The government also plans on setting up billion-dollar sewage treatment plants to clean the Ravi, which in its present form has been reduced to a flowing sewage dump. According to the government’s existing plans, the project will be completed in three distinct phases with an overall cost of over $41billion. The first phase alone is to cost about Rs5000billion. The execution will be done via a public-private partnership implying that the government will ‘acquire’ and provide the land and stakeholders from the private sector responsible for pouring money into the actual development and construction. Even though the government has not formally announced who these private sector stakeholders will be, it may not be hard to guess some of them, especially with the Bahria Town security guarding the Ravi Urban Development Authority’s office in Gulberg.
Prime Minister Imran Khan has taken a special interest in this project, he is of the view that this project will help stimulate the entire economy of the country. But in order to fulfill the prime minister’s dream, the dreams of thousands of farmers, mill owners, and ordinary residents who currently own the land, will end up being broken.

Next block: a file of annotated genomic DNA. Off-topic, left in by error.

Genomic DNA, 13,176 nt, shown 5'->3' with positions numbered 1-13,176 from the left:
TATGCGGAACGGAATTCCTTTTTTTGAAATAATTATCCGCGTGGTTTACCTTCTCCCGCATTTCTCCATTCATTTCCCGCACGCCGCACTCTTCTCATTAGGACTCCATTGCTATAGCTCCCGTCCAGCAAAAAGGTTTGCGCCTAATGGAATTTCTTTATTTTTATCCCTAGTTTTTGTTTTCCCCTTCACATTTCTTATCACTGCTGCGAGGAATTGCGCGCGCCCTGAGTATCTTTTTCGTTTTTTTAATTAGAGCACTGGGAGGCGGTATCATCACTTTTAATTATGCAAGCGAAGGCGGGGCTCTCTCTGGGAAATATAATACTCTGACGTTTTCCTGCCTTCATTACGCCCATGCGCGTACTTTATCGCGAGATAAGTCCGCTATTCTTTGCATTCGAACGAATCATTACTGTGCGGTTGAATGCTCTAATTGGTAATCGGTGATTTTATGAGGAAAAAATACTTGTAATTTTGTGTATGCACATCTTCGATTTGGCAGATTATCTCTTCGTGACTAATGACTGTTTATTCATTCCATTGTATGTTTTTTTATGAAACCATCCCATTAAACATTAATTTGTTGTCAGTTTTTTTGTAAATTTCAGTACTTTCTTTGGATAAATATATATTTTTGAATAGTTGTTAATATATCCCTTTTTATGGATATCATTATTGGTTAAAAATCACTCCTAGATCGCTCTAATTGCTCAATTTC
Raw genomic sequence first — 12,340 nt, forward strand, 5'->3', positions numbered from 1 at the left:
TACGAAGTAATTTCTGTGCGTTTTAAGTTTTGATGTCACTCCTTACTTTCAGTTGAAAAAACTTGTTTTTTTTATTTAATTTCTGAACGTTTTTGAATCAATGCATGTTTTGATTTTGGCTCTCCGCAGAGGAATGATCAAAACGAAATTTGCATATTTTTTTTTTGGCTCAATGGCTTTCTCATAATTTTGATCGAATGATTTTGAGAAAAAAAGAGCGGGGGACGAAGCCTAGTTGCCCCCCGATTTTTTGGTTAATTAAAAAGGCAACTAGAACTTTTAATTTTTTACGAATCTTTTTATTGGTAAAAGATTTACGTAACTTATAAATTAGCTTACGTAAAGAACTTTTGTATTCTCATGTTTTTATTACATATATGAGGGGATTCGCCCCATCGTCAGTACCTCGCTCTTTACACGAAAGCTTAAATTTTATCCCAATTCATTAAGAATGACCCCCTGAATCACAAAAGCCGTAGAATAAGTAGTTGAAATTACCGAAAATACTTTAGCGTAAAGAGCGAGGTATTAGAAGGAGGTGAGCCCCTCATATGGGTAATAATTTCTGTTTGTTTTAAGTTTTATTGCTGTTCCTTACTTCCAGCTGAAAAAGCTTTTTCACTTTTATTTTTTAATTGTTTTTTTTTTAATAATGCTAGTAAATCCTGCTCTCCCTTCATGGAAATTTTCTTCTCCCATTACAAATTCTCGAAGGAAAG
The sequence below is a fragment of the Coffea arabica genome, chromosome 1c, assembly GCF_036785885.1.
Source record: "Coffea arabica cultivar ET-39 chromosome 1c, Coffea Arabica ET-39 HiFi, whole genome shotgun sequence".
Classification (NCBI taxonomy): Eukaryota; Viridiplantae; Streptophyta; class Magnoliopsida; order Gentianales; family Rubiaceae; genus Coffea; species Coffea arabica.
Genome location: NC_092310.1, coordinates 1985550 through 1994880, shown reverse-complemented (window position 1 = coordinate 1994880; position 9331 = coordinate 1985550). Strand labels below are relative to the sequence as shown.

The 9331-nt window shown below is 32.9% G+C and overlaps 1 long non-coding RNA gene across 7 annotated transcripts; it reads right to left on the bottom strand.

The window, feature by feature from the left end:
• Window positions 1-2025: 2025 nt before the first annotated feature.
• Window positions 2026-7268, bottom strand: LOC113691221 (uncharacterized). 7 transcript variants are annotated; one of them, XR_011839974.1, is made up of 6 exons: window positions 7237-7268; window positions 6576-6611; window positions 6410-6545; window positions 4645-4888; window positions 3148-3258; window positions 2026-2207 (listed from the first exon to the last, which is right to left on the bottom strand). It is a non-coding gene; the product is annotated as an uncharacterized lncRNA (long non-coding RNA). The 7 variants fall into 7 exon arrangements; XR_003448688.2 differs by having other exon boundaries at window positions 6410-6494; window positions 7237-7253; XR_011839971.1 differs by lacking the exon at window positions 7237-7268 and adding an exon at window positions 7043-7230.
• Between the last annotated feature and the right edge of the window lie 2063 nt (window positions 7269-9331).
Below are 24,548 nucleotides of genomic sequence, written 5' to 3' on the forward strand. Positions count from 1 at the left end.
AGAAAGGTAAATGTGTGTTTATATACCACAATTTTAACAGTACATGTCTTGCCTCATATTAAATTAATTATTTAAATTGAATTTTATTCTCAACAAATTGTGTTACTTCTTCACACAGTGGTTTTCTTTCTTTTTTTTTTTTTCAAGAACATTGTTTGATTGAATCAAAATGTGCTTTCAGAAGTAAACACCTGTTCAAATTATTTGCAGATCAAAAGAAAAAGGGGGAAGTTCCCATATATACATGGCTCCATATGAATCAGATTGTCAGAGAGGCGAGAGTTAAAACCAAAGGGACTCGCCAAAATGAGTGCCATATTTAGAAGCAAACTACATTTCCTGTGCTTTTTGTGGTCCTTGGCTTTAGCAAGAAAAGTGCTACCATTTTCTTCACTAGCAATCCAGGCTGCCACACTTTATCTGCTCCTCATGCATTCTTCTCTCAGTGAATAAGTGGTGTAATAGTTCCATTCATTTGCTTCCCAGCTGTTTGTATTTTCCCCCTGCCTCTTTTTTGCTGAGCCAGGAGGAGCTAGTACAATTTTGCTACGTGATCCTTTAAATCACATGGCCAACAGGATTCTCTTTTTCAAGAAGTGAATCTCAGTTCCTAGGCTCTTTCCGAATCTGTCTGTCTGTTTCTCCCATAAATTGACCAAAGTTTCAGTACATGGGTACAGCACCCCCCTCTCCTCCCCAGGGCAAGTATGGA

MIT qualified urban planner, Fauzia Qureshi, says that the entire project spreads to an area of about 100,000 acres of land, most of which is currently occupied by small private holders. Fauzia estimates that over 100,000 residents are currently living in the area slotted for this project with many more dependent on this land for their livelihood. All of these people will essentially have to be uprooted to erect these planned cities.
One of these residents is Tehmina Ahmad who explains that the residents of her village have been extremely fearful ever since they have heard about the government’s plan. “Several people have died of heart attacks after the news of this project spread. This is how much our lives have been impacted,” she says.
THE ‘DRACONIAN’ RAVI URBAN DEVELOPMENT BILL